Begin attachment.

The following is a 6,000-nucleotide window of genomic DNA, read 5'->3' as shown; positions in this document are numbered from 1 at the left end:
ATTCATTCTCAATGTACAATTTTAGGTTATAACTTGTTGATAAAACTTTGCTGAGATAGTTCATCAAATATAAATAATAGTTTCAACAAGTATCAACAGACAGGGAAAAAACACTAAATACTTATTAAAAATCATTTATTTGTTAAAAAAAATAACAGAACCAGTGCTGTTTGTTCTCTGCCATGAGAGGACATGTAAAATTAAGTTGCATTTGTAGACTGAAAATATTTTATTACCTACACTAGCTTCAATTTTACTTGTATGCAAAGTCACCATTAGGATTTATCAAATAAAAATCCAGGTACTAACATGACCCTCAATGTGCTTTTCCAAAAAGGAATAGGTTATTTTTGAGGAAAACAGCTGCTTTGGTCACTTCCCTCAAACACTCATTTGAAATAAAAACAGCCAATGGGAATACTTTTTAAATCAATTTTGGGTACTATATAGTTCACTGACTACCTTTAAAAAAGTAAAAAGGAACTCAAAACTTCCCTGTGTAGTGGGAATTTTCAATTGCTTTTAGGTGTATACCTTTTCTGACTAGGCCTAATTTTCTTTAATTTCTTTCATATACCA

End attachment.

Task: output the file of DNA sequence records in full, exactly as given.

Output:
The following is a 6,000-nucleotide window of genomic DNA, read 5'->3' as shown; positions in this document are numbered from 1 at the left end:
ATTCATTCTCAATGTACAATTTTAGGTTATAACTTGTTGATAAAACTTTGCTGAGATAGTTCATCAAATATAAATAATAGTTTCAACAAGTATCAACAGACAGGGAAAAAACACTAAATACTTATTAAAAATCATTTATTTGTTAAAAAAAATAACAGAACCAGTGCTGTTTGTTCTCTGCCATGAGAGGACATGTAAAATTAAGTTGCATTTGTAGACTGAAAATATTTTATTACCTACACTAGCTTCAATTTTACTTGTATGCAAAGTCACCATTAGGATTTATCAAATAAAAATCCAGGTACTAACATGACCCTCAATGTGCTTTTCCAAAAAGGAATAGGTTATTTTTGAGGAAAACAGCTGCTTTGGTCACTTCCCTCAAACACTCATTTGAAATAAAAACAGCCAATGGGAATACTTTTTAAATCAATTTTGGGTACTATATAGTTCACTGACTACCTTTAAAAAAGTAAAAAGGAACTCAAAACTTCCCTGTGTAGTGGGAATTTTCAATTGCTTTTAGGTGTATACCTTTTCTGACTAGGCCTAATTTTCTTTAATTTCTTTCATATACCA